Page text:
Magnetic Resonance Imaging Assessment of the Velopharyngeal Mechanism at Rest and During Speech in Chinese Adults and Children PurposeRecent applications of the magnetic resonance imaging (MRI) technique introduced accurate 3-dimensional measurements of the velopharyngeal mechanism. Further standardization of the data acquisition and analysis protocol was successfully applied to imaging adults at rest and during phonation. This study was designed to test and modify a noninvasive protocol for evaluating ... Article
Article  |   December 01, 2010
Magnetic Resonance Imaging Assessment of the Velopharyngeal Mechanism at Rest and During Speech in Chinese Adults and Children
 
Author Affiliations & Notes
  • Wei Tian
    University of Maryland at College Park
  • Heng Yin
    Sichuan University, Chengdu, Sichuan Province, China
  • Richard J. Redett
    Johns Hopkins Medical Institute, Baltimore, MD
  • Bing Shi
    Sichuan University
  • Jin Shi
    Sichuan University
  • Rui Zhang
    Sichuan University
  • Qian Zheng
    Sichuan University
  • Contact author: Wei Tian, University of Maryland at College Park, 0141D Lefrak Hall, College Park, MD 20742. E-mail: wtian@hesp.umd.edu.
Article Information
International & Global / Speech, Voice & Prosody / Speech
Article   |   December 01, 2010
Magnetic Resonance Imaging Assessment of the Velopharyngeal Mechanism at Rest and During Speech in Chinese Adults and Children
Journal of Speech, Language, and Hearing Research, December 2010, Vol. 53, 1595-1615. doi:10.1044/1092-4388(2010/09-0105)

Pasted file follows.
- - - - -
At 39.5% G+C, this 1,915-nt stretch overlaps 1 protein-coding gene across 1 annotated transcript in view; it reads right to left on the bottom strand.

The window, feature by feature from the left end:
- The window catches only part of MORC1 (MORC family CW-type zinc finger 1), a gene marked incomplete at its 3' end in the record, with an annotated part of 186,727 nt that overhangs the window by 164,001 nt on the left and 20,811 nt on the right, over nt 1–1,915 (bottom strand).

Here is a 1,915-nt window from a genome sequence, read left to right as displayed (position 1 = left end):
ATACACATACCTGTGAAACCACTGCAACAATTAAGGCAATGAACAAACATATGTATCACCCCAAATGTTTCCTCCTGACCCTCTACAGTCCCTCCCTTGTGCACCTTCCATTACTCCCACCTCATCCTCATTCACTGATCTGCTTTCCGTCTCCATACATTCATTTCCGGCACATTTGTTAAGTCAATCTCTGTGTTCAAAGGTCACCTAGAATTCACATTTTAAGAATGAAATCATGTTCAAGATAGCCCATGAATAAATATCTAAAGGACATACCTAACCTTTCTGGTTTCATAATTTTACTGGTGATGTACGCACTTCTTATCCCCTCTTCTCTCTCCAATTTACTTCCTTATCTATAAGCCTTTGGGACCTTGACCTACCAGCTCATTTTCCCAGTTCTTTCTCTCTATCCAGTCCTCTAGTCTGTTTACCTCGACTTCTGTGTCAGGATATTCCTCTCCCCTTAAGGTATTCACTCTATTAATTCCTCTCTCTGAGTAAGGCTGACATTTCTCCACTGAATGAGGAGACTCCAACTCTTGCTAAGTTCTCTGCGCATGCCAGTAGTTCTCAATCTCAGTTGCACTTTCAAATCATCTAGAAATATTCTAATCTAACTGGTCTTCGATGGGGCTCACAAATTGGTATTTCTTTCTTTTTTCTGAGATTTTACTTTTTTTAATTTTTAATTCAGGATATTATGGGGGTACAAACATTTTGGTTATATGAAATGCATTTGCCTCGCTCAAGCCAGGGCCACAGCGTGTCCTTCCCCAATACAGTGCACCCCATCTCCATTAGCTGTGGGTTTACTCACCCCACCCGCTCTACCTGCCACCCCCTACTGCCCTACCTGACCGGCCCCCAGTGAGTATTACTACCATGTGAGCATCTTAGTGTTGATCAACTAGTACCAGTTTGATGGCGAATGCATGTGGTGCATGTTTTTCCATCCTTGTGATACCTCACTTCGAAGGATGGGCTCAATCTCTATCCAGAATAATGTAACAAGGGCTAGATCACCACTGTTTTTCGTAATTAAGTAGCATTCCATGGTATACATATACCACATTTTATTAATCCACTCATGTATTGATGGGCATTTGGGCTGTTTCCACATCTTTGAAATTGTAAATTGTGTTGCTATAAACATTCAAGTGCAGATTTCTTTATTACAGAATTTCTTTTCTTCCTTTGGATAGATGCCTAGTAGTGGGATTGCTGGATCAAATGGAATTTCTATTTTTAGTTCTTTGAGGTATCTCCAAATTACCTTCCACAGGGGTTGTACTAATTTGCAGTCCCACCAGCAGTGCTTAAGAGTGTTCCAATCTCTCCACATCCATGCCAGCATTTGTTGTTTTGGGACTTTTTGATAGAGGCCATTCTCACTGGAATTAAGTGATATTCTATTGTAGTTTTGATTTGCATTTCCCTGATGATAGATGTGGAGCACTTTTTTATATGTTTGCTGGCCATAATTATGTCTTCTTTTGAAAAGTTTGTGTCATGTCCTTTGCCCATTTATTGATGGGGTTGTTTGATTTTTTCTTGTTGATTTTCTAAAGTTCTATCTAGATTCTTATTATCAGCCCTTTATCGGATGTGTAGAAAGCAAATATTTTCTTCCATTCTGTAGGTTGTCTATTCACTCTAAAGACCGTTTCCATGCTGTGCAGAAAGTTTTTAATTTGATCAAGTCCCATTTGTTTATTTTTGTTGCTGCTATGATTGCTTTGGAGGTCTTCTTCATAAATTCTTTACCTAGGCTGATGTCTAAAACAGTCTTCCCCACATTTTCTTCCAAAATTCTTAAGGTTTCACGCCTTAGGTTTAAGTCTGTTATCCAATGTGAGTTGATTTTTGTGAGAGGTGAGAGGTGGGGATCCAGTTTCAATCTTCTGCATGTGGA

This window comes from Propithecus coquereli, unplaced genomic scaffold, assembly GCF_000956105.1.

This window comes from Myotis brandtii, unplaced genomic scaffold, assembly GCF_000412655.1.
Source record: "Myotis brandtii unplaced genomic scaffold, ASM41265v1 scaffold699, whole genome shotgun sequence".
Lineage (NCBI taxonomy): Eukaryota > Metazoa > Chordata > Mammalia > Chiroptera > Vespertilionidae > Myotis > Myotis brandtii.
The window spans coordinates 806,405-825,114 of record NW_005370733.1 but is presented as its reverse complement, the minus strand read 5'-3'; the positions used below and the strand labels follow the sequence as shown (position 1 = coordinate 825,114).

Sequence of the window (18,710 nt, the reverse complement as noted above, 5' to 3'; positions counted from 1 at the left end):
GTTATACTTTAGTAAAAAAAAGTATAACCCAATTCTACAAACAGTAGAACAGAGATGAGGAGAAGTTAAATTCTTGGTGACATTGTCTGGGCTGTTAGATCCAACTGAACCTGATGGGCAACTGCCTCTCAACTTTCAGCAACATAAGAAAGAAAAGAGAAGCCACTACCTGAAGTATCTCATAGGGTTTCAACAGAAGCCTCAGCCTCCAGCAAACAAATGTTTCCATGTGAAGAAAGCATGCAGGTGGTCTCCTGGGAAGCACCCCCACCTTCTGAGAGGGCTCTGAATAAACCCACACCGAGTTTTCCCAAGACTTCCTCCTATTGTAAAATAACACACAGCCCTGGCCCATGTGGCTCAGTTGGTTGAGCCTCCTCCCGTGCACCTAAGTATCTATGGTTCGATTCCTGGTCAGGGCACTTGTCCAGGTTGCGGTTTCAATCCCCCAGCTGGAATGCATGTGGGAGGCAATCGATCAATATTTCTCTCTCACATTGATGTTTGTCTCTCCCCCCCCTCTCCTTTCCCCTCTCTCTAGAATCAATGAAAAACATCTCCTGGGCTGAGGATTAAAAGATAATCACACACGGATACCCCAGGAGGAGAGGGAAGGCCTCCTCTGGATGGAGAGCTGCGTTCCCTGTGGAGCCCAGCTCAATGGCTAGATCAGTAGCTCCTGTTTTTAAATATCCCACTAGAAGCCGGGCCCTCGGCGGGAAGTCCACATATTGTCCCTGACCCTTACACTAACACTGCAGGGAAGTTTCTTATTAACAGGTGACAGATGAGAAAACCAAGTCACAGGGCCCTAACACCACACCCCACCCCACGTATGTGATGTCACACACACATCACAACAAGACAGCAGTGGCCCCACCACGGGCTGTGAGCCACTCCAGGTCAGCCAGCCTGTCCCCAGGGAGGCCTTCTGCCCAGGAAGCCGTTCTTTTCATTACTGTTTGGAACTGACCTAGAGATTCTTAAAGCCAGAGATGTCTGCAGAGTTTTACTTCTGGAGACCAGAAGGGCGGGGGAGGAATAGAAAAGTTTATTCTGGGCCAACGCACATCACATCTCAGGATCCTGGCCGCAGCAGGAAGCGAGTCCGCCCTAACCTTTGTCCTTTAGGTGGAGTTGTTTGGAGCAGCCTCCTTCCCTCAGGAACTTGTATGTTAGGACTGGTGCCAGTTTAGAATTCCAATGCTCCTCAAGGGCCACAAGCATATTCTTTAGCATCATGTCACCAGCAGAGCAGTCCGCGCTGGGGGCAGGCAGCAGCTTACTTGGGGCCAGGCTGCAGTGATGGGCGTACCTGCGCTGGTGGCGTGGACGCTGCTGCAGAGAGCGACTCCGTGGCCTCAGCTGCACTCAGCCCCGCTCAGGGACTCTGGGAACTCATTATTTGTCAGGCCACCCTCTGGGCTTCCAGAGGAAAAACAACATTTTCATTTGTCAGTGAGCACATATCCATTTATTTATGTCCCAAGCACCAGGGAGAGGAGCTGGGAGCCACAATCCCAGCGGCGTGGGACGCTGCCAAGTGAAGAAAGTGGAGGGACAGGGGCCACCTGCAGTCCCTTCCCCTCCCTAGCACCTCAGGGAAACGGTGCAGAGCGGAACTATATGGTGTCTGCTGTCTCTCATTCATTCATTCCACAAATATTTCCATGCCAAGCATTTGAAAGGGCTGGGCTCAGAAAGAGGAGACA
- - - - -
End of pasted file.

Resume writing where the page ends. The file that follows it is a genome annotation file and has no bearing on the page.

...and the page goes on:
History: Received May 28, 2009 , Revised November 23, 2009 , Accepted April 27, 2010
 
Journal of Speech, Language, and Hearing Research, December 2010, Vol. 53, 1595-1615. doi:10.1044/1092-4388(2010/09-0105)
History: Received May 28, 2009; Revised November 23, 2009; Accepted April 27, 2010
Web of Science® Times Cited: 10

PurposeRecent applications of the magnetic resonance imaging (MRI) technique introduced accurate 3-dimensional measurements of the velopharyngeal mechanism. Further standardization of the data acquisition and analysis protocol was successfully applied to imaging adults at rest and during phonation. This study was designed to test and modify a noninvasive protocol for evaluating young children without using general anesthesia. In addition, the velopharyngeal structures and their maximal motion were compared between adults and children.

MethodMRI data were acquired in 12 young adults and 9 children at rest and during speech production. Multiple measurements were made on the velopharyngeal and craniofacial structures as well as on the levator veli palatini muscle.

ResultsMost of the ratio measurements of structural shape and maximal motion in the velopharyngeal and craniofacial regions were not significantly different between the adults and the children, despite the fact that the children had much smaller structures than the adults.

ConclusionThe proportion of the velopharyngeal mechanism remains stable in young children and adults so that the motions of the velum and pharyngeal walls are adequate to close the velopharyngeal port completely.

Acknowledgments
This study was supported, in part, by the General Research Board at the University of Maryland. We thank Phyllis Bonelli for her help in editing the first draft and the radiology technicians at the Kirby Research Center for assisting in the MRI scans. We also express our gratitude to all of the participants and their families.
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